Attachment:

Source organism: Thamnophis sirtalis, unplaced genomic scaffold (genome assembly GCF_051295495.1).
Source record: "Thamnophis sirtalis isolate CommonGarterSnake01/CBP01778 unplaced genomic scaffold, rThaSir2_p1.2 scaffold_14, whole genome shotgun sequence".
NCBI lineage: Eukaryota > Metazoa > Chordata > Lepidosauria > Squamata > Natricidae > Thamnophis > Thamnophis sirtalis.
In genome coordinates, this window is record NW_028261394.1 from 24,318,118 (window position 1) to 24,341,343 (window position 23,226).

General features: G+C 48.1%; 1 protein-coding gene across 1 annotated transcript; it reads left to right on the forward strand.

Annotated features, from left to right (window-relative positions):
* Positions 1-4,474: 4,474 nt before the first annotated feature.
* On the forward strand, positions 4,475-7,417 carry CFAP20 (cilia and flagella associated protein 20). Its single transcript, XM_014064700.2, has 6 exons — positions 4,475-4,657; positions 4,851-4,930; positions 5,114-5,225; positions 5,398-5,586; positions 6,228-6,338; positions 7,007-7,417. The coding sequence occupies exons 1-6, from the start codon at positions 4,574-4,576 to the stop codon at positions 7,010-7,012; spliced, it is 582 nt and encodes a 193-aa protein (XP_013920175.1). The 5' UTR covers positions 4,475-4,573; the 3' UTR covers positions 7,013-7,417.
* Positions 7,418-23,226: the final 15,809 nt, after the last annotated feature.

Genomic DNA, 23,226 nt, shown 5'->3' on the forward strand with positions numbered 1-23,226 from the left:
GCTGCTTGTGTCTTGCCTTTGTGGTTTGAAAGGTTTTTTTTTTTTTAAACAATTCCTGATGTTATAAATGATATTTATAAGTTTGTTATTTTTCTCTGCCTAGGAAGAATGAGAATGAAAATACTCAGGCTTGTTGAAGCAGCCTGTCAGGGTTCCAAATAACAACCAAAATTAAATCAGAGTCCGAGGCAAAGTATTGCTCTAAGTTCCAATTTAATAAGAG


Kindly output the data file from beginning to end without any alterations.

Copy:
Source organism: Thamnophis sirtalis, unplaced genomic scaffold (genome assembly GCF_051295495.1).
Source record: "Thamnophis sirtalis isolate CommonGarterSnake01/CBP01778 unplaced genomic scaffold, rThaSir2_p1.2 scaffold_14, whole genome shotgun sequence".
NCBI lineage: Eukaryota > Metazoa > Chordata > Lepidosauria > Squamata > Natricidae > Thamnophis > Thamnophis sirtalis.
In genome coordinates, this window is record NW_028261394.1 from 24,318,118 (window position 1) to 24,341,343 (window position 23,226).

General features: G+C 48.1%; 1 protein-coding gene across 1 annotated transcript; it reads left to right on the forward strand.

Annotated features, from left to right (window-relative positions):
* Positions 1-4,474: 4,474 nt before the first annotated feature.
* On the forward strand, positions 4,475-7,417 carry CFAP20 (cilia and flagella associated protein 20). Its single transcript, XM_014064700.2, has 6 exons — positions 4,475-4,657; positions 4,851-4,930; positions 5,114-5,225; positions 5,398-5,586; positions 6,228-6,338; positions 7,007-7,417. The coding sequence occupies exons 1-6, from the start codon at positions 4,574-4,576 to the stop codon at positions 7,010-7,012; spliced, it is 582 nt and encodes a 193-aa protein (XP_013920175.1). The 5' UTR covers positions 4,475-4,573; the 3' UTR covers positions 7,013-7,417.
* Positions 7,418-23,226: the final 15,809 nt, after the last annotated feature.

Genomic DNA, 23,226 nt, shown 5'->3' on the forward strand with positions numbered 1-23,226 from the left:
GCTGCTTGTGTCTTGCCTTTGTGGTTTGAAAGGTTTTTTTTTTTTTAAACAATTCCTGATGTTATAAATGATATTTATAAGTTTGTTATTTTTCTCTGCCTAGGAAGAATGAGAATGAAAATACTCAGGCTTGTTGAAGCAGCCTGTCAGGGTTCCAAATAACAACCAAAATTAAATCAGAGTCCGAGGCAAAGTATTGCTCTAAGTTCCAATTTAATAAGAG